Will the Tunisian President Go the Way of Ceausescu? (Part 2)

Ali and Trebelsi(Pictured: President Ben Ali and his wife Leila Trebelsi.)

Meanwhile, the protests which started nine days ago deep in Tunisia’s interior continue. The protests were triggered by a young unemployed university graduate, Mohamed Bouazizi, who set himself aflame after his unlicensed vegetable and fruit stand was confiscated by authorities in the city of Sidi Bouzid, in central Tunisia. Bouazizi’s fate resembled that of many Tunisian youths, educated but with few job opportunities before them. The dramatic and tragic image of a young man aflame shattered the myth of the ‘Tunisian economic miracle’ and in its own way, what little legitimacy Zine Ben Ali’s rule seemed to enjoy both domestically and internationally.

For a moment it appeared the protests would die down, but instead they re-ignited throughout the Tunisian interior, including in Kairouan, Gafsa, Redeyef, Meknassy, Bouzayane and have been going on for more than a week now. In many places these became violent clashes between what seems to be Tunisia’s youth, much of which is both educated and unemployed and the authorities. Where will the cataclysm of violence the country is experience end? The casualties are mounting.

  • In Menzel Bouzayane, some 35 miles from Sidi Bouzid, more than 2.000 people participate, protesting unemployment and poor social conditions. According to Agence France Presse, violent confrontations between protestors and authorities resulted in the death of an 18 year old, Mohamed Ammari, shot in the stomach by the police. Another 10 protestors were wounded, and two policemen were sent to the hospital unconscious. Shortly thereafter, the police station was burnt down
  • According to a communiqué issued by the Tunisian Press Agency (TAP) the Tunisian Interior Ministry affirmed that the locomotive of a train and three national guard vehicles were also set on fire and that the national guard headquarters in the same town Menzel Bouzayene was overwhelmed by protestors forcing the defenders to respond with live ammunition.
  • Back in Sidi Bouzid, another unemployed university graduate, in an act of solidarity with Mohammed Bouazizi, electrocuted himself by reaching out to a 30,000 volt electric line on top of a lamp post. Below was a large crowd protesting unemployment in front of the offices of the Tunisian trade union federation UGTT.
  • In all these cases round ups and arrests have been made, reports of repression, beatings and torture – with photo evidence – mounting daily
  • Then starting on December 23 and 24, the protests began to spread beyond the interior with support demonstrations Tunisia’s major coastal cities of Sfax, Sousse and even the capital, Tunis.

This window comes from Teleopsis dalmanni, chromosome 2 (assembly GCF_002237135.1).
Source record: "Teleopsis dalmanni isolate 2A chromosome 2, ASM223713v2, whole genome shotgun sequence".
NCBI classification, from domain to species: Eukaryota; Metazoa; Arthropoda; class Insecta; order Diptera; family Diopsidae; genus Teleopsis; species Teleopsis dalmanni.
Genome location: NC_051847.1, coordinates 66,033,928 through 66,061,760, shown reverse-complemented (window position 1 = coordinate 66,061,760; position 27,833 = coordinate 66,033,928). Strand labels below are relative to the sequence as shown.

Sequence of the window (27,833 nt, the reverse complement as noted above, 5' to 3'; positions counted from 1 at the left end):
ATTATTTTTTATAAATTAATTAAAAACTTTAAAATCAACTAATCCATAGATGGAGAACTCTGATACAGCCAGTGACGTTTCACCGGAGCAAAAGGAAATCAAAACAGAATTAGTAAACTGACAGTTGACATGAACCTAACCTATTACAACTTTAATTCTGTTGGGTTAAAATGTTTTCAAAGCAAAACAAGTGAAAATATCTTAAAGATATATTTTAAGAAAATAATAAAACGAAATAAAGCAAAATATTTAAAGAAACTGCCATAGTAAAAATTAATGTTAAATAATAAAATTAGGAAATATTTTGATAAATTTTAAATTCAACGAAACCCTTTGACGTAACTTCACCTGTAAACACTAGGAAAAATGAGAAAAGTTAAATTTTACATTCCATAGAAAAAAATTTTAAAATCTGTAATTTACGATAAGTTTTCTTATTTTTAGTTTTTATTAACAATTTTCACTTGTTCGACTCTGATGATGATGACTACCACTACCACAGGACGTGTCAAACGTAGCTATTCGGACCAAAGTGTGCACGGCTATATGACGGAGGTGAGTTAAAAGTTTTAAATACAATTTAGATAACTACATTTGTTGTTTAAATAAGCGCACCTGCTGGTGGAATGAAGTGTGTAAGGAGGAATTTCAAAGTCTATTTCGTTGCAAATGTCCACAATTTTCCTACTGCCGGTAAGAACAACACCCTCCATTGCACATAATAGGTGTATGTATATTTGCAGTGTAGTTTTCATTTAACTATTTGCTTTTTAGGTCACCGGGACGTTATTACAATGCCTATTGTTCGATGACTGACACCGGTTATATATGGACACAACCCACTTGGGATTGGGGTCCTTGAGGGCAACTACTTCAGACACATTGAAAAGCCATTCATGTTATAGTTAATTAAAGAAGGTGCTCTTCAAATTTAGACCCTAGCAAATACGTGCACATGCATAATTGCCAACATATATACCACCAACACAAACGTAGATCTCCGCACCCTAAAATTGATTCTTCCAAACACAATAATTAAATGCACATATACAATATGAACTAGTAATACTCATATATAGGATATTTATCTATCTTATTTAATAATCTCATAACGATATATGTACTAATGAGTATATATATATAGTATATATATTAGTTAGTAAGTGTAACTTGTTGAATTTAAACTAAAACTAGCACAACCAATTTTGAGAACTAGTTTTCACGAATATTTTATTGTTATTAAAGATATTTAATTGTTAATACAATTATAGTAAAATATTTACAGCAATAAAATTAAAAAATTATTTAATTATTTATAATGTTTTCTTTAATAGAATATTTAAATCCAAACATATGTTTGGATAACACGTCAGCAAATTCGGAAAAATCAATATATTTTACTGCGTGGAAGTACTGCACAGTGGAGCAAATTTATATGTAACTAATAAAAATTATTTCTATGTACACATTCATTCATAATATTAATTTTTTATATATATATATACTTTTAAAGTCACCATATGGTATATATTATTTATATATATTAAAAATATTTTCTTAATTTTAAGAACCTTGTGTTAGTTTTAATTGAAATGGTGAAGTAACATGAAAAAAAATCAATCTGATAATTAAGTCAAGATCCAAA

• As the protests and confrontation spread, the local police and national guard could no longer contain the situation and in several cases, the Tunisian army was brought in an attempt to keep both the news of the protests, and the protests themselves, from spreading nationwide.

News of the disturbances, which began on social networks like Facebook and Twitter, have also spilled into the European media, this despite the fact that, given Tunisia’s status as a ‘friendly police state’, as one commentator calls it, it often escapes the human rights scrutiny reserved for countries like Iran or China.

But now we’re beyond that and stories about the Tunisian events are popping up worldwide. After demonstrations in the capital, Tunis on December 27, media coverage increased.

French media outlets — Agence France Presse, Liberation, Le Monde, Figaro — all have run stories, as has CNN, Al Jazeera (including in English), with news outlets in Canada as well as the USA (Washington Post, LA Times) running short, but disturbing, articles. The list goes on. This is the kind of publicity the Ben Ali regime hoped to avoid at all costs (and mostly has avoided up until now).

The speed, the intensity, nay, the violence of the protests, the number of young Tunisians willing to commit suicide or face down the police shooting live ammunition rather than face a bleak future, caught the government of Zine Ben Ali in Tunis off guard. At first there was no response. Then the government claimed the protests were isolated incidents orchestrated by a cynical and unappreciative opposition. But a week into the protests, their tune has changed to a more sober one, trying to sympathize with the victims (at least the unemployed university graduates) and promising economic reform and jobs programs with a government representative sent to Sidi Bouzid to promise such changes in the future.

Rob Prince is the publisher of the Colorado Progressive Jewish News.